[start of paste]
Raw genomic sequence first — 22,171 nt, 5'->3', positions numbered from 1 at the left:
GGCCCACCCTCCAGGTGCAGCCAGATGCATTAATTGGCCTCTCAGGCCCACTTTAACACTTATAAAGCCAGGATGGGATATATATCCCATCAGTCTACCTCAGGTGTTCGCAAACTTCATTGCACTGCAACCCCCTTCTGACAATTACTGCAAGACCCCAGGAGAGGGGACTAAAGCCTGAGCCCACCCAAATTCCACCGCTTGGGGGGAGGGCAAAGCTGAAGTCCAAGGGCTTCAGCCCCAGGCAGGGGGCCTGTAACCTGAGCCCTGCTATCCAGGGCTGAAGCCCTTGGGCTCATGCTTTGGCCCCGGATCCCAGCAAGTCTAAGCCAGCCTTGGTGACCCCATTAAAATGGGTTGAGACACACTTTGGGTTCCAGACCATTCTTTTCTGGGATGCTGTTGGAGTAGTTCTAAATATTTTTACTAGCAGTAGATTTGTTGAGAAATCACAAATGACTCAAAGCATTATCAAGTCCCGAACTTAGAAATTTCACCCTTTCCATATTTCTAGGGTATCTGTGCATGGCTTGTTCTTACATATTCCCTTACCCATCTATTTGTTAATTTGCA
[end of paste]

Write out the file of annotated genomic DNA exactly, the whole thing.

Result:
Raw genomic sequence first — 22,171 nt, 5'->3', positions numbered from 1 at the left:
GGCCCACCCTCCAGGTGCAGCCAGATGCATTAATTGGCCTCTCAGGCCCACTTTAACACTTATAAAGCCAGGATGGGATATATATCCCATCAGTCTACCTCAGGTGTTCGCAAACTTCATTGCACTGCAACCCCCTTCTGACAATTACTGCAAGACCCCAGGAGAGGGGACTAAAGCCTGAGCCCACCCAAATTCCACCGCTTGGGGGGAGGGCAAAGCTGAAGTCCAAGGGCTTCAGCCCCAGGCAGGGGGCCTGTAACCTGAGCCCTGCTATCCAGGGCTGAAGCCCTTGGGCTCATGCTTTGGCCCCGGATCCCAGCAAGTCTAAGCCAGCCTTGGTGACCCCATTAAAATGGGTTGAGACACACTTTGGGTTCCAGACCATTCTTTTCTGGGATGCTGTTGGAGTAGTTCTAAATATTTTTACTAGCAGTAGATTTGTTGAGAAATCACAAATGACTCAAAGCATTATCAAGTCCCGAACTTAGAAATTTCACCCTTTCCATATTTCTAGGGTATCTGTGCATGGCTTGTTCTTACATATTCCCTTACCCATCTATTTGTTAATTTGCA